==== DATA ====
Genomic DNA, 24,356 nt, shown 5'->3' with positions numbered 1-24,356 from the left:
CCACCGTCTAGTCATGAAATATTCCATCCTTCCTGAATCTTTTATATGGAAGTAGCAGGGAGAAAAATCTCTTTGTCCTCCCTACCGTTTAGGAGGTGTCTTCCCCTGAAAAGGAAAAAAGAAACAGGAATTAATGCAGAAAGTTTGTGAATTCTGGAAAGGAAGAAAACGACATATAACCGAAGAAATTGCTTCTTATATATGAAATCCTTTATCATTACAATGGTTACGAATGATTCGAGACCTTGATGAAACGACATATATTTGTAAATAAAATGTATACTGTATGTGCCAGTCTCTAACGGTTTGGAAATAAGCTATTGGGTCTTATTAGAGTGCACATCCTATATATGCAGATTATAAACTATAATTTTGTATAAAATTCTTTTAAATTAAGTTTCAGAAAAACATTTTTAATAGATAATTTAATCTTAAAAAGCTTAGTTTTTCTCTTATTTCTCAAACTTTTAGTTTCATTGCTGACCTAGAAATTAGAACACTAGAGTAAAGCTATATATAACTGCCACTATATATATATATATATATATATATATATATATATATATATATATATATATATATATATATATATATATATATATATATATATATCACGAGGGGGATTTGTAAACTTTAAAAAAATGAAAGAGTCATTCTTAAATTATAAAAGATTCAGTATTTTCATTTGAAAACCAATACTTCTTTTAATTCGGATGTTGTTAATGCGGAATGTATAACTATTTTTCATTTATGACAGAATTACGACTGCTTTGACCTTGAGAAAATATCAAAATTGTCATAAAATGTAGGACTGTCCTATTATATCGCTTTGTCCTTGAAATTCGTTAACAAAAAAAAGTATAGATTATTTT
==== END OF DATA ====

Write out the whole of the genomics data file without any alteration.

Genomic DNA, 24,356 nt, shown 5'->3' with positions numbered 1-24,356 from the left:
CCACCGTCTAGTCATGAAATATTCCATCCTTCCTGAATCTTTTATATGGAAGTAGCAGGGAGAAAAATCTCTTTGTCCTCCCTACCGTTTAGGAGGTGTCTTCCCCTGAAAAGGAAAAAAGAAACAGGAATTAATGCAGAAAGTTTGTGAATTCTGGAAAGGAAGAAAACGACATATAACCGAAGAAATTGCTTCTTATATATGAAATCCTTTATCATTACAATGGTTACGAATGATTCGAGACCTTGATGAAACGACATATATTTGTAAATAAAATGTATACTGTATGTGCCAGTCTCTAACGGTTTGGAAATAAGCTATTGGGTCTTATTAGAGTGCACATCCTATATATGCAGATTATAAACTATAATTTTGTATAAAATTCTTTTAAATTAAGTTTCAGAAAAACATTTTTAATAGATAATTTAATCTTAAAAAGCTTAGTTTTTCTCTTATTTCTCAAACTTTTAGTTTCATTGCTGACCTAGAAATTAGAACACTAGAGTAAAGCTATATATAACTGCCACTATATATATATATATATATATATATATATATATATATATATATATATATATATATATATATATATATATATATATATATATATATCACGAGGGGGATTTGTAAACTTTAAAAAAATGAAAGAGTCATTCTTAAATTATAAAAGATTCAGTATTTTCATTTGAAAACCAATACTTCTTTTAATTCGGATGTTGTTAATGCGGAATGTATAACTATTTTTCATTTATGACAGAATTACGACTGCTTTGACCTTGAGAAAATATCAAAATTGTCATAAAATGTAGGACTGTCCTATTATATCGCTTTGTCCTTGAAATTCGTTAACAAAAAAAAGTATAGATTATTTT